With training camp already underway, the New England Patriots have fully set their sights onto the upcoming 2022 season.
The team currently has 87 players under contract, but only 53 of them will be able to survive roster cutdowns in early September and ultimately make the active team. Over the course of spring and summer, just like we have in years past, we will take a look at the men fighting for those spots to find out who has the best chances of helping the Patriots build on their 10-7 record.
Today, the series continues with third-year wide receiver Josh Hammond.
Name: Josh Hammond
Position: Wide receiver
Jersey number: 80
Opening day age: 24
Size: 6-foot-0, 195 pounds
Contract status: Under contract through 2022 (2023 ERFA)
What is his experience? Hammond entered the NFL in 2020, when the Jacksonville Jaguars picked him up as an undrafted rookie free agent. Spending his first two years in the league on the team’s practice squad, he received only limited opportunities to prove himself and has appeared in only two games thus far. The Jaguars eventually parted ways with him after the 2022 draft; Hammond went on to briefly join the Philadelphia Eagles and after waived again signed a one-year deal to participate in the Patriots’ training camp.
Before his time as a pro, Hammond spent four seasons at the University of Florida — proving himself a reliable pass catcher, who appeared in a combined 49 games with 31 starts. Although mostly a WR3 on a team that was filled with NFL talent throughout its receiving corps, he was able to put up some steady numbers: Hammond finished his career with a combined 87 catches for 1,138 yards and six touchdowns. He also carried the ball nine times for 134 yards and an additional pair of scores.
What did his 2021 season look like? After having spent his entire rookie season on the Jaguars’ practice squad and without any in-game appearances — even preseason was canceled that year — Hammond did get another chance when he re-signed with the Jaguars on a one-year reserve/futures contract in January. The new deal gave him another opportunity to prove himself as a player worth keeping around; he was not able to fully do that but still remained in Jacksonville throughout his sophomore campaign.
Hammond saw most of his action in preseason, and took the field for 81 of a possible 217 offensive snaps (37.3%). Despite playing not even half of the Jaguars’ snaps during the exhibition portion of the schedule, he finished as the team’s leader in receptions (12) and receiving yards (124). Nonetheless, Hammond was released ahead of the roster cutdown deadline and eventually added to the practice squad. He spent the remainder of the season there but was twice elevated to the game-day squad.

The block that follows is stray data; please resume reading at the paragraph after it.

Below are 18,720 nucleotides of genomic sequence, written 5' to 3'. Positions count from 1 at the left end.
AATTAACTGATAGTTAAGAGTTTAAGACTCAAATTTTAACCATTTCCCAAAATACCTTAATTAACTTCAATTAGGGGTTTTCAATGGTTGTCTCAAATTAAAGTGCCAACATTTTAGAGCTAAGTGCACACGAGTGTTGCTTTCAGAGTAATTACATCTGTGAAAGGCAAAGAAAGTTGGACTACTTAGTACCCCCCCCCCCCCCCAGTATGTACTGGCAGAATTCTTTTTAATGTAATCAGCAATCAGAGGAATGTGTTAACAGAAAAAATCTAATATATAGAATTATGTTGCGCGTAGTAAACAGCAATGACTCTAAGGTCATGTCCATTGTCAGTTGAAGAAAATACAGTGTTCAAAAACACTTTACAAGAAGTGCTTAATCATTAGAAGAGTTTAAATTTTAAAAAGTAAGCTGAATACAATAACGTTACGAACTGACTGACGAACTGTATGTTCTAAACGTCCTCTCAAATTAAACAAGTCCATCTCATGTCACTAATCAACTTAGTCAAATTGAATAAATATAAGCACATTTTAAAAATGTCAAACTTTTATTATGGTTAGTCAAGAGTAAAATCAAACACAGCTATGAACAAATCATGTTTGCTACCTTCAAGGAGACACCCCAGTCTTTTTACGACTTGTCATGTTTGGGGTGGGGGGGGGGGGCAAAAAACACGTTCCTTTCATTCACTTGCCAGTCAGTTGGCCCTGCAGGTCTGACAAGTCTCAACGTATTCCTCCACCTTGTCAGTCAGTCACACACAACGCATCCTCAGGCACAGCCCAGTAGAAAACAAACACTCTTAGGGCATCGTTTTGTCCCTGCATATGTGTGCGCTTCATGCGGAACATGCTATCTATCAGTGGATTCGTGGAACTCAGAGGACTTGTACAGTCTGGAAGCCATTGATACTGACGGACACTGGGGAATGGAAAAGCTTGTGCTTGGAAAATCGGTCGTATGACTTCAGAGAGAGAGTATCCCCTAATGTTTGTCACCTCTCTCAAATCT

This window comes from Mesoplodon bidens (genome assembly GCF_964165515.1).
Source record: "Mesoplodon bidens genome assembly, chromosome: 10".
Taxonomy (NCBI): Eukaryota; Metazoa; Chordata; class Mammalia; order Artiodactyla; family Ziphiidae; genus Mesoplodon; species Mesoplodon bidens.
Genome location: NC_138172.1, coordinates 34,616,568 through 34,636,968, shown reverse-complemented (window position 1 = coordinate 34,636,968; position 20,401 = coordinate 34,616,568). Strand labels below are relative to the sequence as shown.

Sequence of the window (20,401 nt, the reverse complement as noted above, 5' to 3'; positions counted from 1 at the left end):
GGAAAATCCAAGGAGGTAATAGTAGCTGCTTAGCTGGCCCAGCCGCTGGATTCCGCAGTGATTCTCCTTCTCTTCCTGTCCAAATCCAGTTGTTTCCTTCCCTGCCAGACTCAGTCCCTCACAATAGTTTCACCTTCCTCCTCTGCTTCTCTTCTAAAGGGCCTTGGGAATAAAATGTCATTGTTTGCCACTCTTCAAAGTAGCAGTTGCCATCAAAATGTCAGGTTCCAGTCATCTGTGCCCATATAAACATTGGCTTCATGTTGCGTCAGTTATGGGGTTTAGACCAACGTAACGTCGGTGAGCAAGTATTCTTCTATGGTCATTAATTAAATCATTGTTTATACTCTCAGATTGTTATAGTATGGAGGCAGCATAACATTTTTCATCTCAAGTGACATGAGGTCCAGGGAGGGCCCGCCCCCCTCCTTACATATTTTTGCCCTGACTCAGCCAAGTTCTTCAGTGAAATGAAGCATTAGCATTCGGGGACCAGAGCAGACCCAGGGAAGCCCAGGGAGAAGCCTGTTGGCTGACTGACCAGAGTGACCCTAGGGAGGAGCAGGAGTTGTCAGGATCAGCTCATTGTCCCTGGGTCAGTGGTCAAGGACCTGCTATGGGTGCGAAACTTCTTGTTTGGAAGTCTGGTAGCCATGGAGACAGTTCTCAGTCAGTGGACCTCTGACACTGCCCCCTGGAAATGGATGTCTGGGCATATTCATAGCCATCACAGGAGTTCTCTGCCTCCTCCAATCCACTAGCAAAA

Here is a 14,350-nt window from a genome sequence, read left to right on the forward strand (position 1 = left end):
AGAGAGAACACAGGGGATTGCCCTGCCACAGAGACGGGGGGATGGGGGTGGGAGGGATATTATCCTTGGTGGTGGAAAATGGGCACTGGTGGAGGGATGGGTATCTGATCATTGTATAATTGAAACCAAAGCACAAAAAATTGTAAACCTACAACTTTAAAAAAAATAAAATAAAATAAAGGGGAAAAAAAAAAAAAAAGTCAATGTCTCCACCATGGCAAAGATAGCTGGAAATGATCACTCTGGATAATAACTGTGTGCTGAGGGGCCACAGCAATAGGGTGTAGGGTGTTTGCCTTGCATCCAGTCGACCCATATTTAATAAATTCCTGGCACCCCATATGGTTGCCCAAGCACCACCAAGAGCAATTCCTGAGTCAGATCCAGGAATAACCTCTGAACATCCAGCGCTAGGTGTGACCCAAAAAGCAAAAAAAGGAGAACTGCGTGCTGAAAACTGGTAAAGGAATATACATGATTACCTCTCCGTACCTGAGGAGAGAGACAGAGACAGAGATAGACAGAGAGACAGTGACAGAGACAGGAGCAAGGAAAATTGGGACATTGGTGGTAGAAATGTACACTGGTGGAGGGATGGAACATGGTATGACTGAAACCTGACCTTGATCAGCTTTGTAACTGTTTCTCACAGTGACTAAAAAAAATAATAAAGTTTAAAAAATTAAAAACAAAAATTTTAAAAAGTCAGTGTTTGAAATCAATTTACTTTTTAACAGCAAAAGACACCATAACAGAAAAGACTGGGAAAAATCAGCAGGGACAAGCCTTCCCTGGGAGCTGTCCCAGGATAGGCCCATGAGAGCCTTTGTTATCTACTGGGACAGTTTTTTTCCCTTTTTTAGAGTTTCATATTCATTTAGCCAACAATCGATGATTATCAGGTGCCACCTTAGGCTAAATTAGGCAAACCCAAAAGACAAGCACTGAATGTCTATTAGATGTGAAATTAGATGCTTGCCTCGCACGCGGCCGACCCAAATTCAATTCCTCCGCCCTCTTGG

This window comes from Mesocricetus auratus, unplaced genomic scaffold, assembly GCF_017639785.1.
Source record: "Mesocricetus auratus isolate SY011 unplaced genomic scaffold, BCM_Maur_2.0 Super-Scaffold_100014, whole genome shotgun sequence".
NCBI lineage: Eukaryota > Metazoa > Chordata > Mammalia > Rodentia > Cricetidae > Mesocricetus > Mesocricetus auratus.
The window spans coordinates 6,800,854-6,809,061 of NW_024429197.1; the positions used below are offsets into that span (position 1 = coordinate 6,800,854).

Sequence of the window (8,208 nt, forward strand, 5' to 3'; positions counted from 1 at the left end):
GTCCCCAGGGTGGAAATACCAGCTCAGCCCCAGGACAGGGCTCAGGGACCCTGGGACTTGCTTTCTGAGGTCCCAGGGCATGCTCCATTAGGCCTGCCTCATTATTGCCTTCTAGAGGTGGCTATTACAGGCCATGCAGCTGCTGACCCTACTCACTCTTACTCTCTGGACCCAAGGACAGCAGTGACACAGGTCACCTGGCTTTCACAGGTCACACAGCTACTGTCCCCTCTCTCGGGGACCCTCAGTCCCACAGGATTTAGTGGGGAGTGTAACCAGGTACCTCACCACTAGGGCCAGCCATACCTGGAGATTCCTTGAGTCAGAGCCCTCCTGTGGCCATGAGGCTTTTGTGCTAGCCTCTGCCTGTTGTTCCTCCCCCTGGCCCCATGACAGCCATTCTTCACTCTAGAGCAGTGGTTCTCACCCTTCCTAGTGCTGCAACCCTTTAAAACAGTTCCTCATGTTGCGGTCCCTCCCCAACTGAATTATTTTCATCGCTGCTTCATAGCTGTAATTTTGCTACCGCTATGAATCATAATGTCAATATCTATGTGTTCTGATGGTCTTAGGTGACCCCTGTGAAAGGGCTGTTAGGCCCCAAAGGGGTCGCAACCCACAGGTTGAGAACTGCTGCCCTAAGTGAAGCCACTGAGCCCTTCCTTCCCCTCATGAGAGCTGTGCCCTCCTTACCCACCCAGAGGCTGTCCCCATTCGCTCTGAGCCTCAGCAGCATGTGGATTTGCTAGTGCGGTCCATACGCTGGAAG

The first such elevations came ahead of a Week 16 matchup with the New York Jets. Hammond was called up as a Covid-19 replacement and ended up playing eight snaps on the offensive side of the ball. He reverted back and did not suit up against New England the following week, but was flexed again for the season finale versus the Indianapolis Colts. That day, Hammond played five snaps on offense and two more in the kicking game. He did not register any statistics, but was signed to another futures contract after the season.
What is his projected role? While his first two seasons in the NFL might not be fully reflective of his potential — his rookie year was disrupted by the Coronavirus pandemic while his sophomore campaign was spent under tumultuous circumstances caused by head coach Urban Meyer — Hammond still projects as little more than a depth wide receiver. A WR3 or WR4 at best, he can offer depth at the Z-receiver spot; the 24-year-old has spent most of his time split out wide but he also has experience moving into the slot.
Does he have positional versatility? As noted above, Hammond has experience playing both on the perimeter of the formation and in the slot. He also saw some action as a ball carrier back in college, averaging an impressive 14.9 yards on his nine rushing attempts. Nobody is going to confuse Hammond for Swiss Army Knife-type players such as San Francisco’s Deebo Samuel, but his experience playing multiple roles is still a plus.
What is his special teams value? Hammond’s kicking game experience is somewhat limited, and he has received only a handful of special teams snaps since entering the NFL. The Jaguars did not use him in the game’s third phase last preseason before giving him a pair of snaps as part of their kickoff return unit in Week 18 versus Indianapolis. The Patriots, meanwhile, used him on kickoff coverage and kickoff return during their preseason opener versus New York last week.
What is his salary cap situation? After his released from the Eagles last month, the Patriots picked Hammond up on a one-year contract at a total value of $705,000. That deal is entirely made out of his base salary, with no guarantees of any kind attached to it. Accordingly, it is currently not counted against New England’s salary cap. Hammond would only qualify if he makes the 53-man roster come September.
How safe is his roster spot? Given his contract situation and comparatively limited playing time in the preseason opener — he was used as WR4 behind Tre Nixon, Kristian Wilkerson and Lil’Jordan Humphrey — Hammond appears to be firmly on the roster bubble. He has some experience and positional flexibility, but is facing a major uphill climb to unseat any of the three for a spot on the practice squad let alone the active roster.
One-sentence projection: Hammond will get released, possibly even ahead of the final cutdown day on Aug. 30.